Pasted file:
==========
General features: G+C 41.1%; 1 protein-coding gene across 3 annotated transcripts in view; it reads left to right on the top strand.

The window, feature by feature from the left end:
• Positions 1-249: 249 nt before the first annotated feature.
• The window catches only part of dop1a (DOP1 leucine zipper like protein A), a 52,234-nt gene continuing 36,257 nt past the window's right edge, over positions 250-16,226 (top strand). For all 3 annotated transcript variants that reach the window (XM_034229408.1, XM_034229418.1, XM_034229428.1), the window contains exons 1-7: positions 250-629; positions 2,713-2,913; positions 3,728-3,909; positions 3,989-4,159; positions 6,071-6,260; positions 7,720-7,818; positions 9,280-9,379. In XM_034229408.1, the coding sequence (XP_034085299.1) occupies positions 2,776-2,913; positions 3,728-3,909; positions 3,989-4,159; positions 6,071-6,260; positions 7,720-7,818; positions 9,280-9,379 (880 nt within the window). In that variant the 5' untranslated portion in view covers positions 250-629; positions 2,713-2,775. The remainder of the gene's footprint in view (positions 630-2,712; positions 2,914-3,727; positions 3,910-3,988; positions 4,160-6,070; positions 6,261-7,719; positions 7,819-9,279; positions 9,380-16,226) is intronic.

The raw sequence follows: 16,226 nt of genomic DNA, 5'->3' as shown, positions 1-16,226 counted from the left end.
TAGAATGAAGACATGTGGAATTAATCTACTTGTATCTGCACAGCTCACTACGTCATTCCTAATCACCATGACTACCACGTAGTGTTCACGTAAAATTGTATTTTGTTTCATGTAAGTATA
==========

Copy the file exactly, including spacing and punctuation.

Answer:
General features: G+C 41.1%; 1 protein-coding gene across 3 annotated transcripts in view; it reads left to right on the top strand.

The window, feature by feature from the left end:
• Positions 1-249: 249 nt before the first annotated feature.
• The window catches only part of dop1a (DOP1 leucine zipper like protein A), a 52,234-nt gene continuing 36,257 nt past the window's right edge, over positions 250-16,226 (top strand). For all 3 annotated transcript variants that reach the window (XM_034229408.1, XM_034229418.1, XM_034229428.1), the window contains exons 1-7: positions 250-629; positions 2,713-2,913; positions 3,728-3,909; positions 3,989-4,159; positions 6,071-6,260; positions 7,720-7,818; positions 9,280-9,379. In XM_034229408.1, the coding sequence (XP_034085299.1) occupies positions 2,776-2,913; positions 3,728-3,909; positions 3,989-4,159; positions 6,071-6,260; positions 7,720-7,818; positions 9,280-9,379 (880 nt within the window). In that variant the 5' untranslated portion in view covers positions 250-629; positions 2,713-2,775. The remainder of the gene's footprint in view (positions 630-2,712; positions 2,914-3,727; positions 3,910-3,988; positions 4,160-6,070; positions 6,261-7,719; positions 7,819-9,279; positions 9,380-16,226) is intronic.

The raw sequence follows: 16,226 nt of genomic DNA, 5'->3' as shown, positions 1-16,226 counted from the left end.
TAGAATGAAGACATGTGGAATTAATCTACTTGTATCTGCACAGCTCACTACGTCATTCCTAATCACCATGACTACCACGTAGTGTTCACGTAAAATTGTATTTTGTTTCATGTAAGTATA